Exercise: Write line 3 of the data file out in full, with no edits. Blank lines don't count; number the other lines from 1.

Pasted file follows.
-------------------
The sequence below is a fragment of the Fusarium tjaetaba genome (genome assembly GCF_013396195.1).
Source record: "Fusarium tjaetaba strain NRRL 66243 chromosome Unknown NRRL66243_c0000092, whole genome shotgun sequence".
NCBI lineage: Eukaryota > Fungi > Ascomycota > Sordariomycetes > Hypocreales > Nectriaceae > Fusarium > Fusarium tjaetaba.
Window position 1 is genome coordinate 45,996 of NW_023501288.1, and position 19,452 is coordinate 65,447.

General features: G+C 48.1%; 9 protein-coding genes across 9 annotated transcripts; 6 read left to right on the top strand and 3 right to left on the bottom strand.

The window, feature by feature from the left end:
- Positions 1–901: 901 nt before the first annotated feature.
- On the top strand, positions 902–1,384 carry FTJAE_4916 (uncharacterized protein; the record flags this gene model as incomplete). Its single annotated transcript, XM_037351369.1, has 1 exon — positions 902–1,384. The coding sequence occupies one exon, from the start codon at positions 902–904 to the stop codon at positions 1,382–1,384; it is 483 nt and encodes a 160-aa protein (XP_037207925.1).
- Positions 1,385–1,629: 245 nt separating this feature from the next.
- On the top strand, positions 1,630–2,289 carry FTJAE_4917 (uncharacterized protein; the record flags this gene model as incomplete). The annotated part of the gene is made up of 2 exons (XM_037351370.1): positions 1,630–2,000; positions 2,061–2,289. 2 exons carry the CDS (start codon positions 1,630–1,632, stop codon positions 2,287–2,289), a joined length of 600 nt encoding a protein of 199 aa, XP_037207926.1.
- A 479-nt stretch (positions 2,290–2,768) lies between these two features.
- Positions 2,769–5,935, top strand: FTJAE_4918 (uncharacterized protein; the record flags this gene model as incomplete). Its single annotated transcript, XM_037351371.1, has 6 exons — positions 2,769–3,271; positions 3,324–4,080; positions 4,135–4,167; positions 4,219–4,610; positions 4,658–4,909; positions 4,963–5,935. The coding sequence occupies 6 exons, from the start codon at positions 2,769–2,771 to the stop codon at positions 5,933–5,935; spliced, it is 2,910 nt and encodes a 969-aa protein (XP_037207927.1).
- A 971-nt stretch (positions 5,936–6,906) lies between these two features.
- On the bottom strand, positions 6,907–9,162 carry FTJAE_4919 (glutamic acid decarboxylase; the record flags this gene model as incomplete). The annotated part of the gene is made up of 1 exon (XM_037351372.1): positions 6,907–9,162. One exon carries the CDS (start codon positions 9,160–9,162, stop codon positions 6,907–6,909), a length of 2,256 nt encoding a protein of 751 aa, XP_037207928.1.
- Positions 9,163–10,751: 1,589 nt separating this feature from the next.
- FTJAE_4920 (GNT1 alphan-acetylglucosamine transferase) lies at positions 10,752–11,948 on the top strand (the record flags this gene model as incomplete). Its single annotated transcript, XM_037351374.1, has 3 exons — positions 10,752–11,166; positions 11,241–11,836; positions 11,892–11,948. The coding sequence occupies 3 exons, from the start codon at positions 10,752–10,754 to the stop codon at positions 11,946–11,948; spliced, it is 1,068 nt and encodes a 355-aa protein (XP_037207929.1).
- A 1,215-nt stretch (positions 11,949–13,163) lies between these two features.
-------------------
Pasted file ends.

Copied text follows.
NCBI lineage: Eukaryota > Fungi > Ascomycota > Sordariomycetes > Hypocreales > Nectriaceae > Fusarium > Fusarium tjaetaba.